LONDON (AFP) - It is "outrageous" to suggest England's football players do not care about representing their country, manager Gareth Southgate said ahead of Monday's pivotal World Cup qualifier against Slovakia.
England were jeered by their own fans during Friday's laboured 4-0 win in Malta and critics on social media claimed the players were not motivated.
Southgate lamented the booing directed at his players - "I don't see how it can help the team" - and said the age-old English obsession with passion and pride missed the point.
"I fully recognise that our job is to try and entertain and excite the supporters," Southgate told journalists at the Tottenham Hotspur training ground in Enfield, north London on Sunday.
"But we're all Englishmen, we want to progress to a World Cup and we're in this together.
"The notion the players aren't proud to play is outrageous, really, because they're unbelievably proud to play.
"At times, we won't play as well as we'd like to, but there's nobody in that dressing room that's giving me less than 100 per cent."
He added: "The easiest, basest reaction is to say, 'Oh, they don't care.'
"More often than not, players have cared too much and have been wrapped up in the whole experience too much and not been able to give their best for that reason.
"Having worn the shirt, that's where I think I can bring some context to it. Because it's not about 'caring'."
Southgate, capped 57 times by England as a player, suggested there might be historical explanations for why debates about the national team are often framed in simplistic, emotional terms.
"I think it's a national characteristic," said Southgate, who played for the fondly remembered England team that reached the semi-finals of Euro '96 on home soil.
"We are a country that's an island. We have fought wars to remain as an island. My family have been involved in that.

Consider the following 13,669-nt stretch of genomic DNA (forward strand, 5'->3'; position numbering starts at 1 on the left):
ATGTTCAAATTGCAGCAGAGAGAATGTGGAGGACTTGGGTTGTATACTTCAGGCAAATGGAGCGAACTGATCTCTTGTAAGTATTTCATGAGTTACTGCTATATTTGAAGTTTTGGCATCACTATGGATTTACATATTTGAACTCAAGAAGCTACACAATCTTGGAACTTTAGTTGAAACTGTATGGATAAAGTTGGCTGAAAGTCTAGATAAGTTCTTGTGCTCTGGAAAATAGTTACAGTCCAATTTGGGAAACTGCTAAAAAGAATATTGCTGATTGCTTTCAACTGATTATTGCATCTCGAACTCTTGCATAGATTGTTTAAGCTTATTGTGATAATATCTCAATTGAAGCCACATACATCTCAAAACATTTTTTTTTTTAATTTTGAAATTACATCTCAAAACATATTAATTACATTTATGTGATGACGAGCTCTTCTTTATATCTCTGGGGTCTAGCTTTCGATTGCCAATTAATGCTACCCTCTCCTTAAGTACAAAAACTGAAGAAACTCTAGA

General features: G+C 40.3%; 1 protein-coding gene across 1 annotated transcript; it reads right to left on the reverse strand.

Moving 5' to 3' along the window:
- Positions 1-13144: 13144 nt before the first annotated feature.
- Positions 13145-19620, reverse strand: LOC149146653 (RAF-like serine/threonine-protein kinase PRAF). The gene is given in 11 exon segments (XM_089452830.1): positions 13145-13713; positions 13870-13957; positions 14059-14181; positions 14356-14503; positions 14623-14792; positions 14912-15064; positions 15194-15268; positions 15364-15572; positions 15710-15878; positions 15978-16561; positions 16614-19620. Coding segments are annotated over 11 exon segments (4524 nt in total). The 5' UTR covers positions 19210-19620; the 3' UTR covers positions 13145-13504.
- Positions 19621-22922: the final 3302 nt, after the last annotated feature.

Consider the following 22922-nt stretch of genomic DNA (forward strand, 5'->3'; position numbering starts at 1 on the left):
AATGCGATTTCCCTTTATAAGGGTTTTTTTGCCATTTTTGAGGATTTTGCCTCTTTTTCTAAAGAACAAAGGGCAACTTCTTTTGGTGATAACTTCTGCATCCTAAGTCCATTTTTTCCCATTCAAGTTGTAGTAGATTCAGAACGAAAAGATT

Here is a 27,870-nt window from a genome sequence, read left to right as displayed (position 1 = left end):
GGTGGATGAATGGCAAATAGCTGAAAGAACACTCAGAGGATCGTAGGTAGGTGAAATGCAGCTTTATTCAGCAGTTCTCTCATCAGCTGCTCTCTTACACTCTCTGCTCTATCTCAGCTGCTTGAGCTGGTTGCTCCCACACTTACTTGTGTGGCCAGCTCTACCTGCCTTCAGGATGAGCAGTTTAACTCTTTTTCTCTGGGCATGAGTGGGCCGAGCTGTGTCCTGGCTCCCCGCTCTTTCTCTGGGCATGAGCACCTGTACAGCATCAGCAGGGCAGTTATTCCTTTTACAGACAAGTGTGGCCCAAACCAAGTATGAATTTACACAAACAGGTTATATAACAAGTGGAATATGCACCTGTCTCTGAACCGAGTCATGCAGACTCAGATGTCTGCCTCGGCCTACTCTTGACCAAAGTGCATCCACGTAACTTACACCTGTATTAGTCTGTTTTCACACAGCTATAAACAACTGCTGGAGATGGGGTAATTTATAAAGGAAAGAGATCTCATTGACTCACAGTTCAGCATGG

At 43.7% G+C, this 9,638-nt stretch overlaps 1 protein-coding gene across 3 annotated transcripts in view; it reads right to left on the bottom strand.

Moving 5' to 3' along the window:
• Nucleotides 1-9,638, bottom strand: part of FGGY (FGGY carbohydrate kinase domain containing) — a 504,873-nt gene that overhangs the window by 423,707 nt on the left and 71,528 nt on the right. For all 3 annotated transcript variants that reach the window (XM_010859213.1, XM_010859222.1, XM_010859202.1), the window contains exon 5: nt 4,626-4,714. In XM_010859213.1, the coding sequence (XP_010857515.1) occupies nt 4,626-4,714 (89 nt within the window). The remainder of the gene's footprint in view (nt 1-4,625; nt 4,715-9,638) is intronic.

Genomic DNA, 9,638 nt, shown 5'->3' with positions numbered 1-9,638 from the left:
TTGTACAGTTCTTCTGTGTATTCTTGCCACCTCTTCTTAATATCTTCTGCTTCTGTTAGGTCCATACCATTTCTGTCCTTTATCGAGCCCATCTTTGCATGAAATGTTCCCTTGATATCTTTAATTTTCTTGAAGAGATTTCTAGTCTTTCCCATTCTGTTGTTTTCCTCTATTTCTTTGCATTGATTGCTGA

"So there's always been a sort of aggressive side to that. But we've got to win football matches and we've got to be tactically and technically right to do that. Just working hard won't be enough.
"Our historic judgement of the team is 'work hard, bulldog spirit...' I played in teams that had that, but we didn't have the other bits that you need to win.
"In '96, we had a bit of everything - we had tactical intelligence, leaders, strong characters, good technical players and home advantage. Unfortunately success is not just about hard work and passion."
England are two points above Slovakia at the top of Uefa qualifying Group F and if they beat them at Wembley, they will require just two points from their last two games - against Slovenia and Lithuania - to reach the World Cup.
Southgate said it was unrealistic to compare his team to Spain, who took charge of their own qualifying group with a dazzling 3-0 win over Italy on Saturday, saying England remained a "work in progress".
But he revealed Spain coach Julen Lopetegui had expressed admiration for England striker Harry Kane, who has scored five goals in his last three international appearances.
The 24-year-old Tottenham striker is renowned for having a powerful drive to improve himself as a player and Southgate believes he is an example to his England team-mates.
"I was having some interaction with Julen Lopetegui at a game and he was commenting on how lucky I was to have Harry playing," Southgate said.
"He's in top form, but he's also got the mentality to want to be the best. He knows where he's sitting at the moment.
"I asked him how many goals in how many games (he'd scored) this morning and he knew. And he also knew how many Ronaldo and Messi had at this point (in their careers) and everybody else.
"He's driven to be one of the world's best. Why can't that happen moving forward?"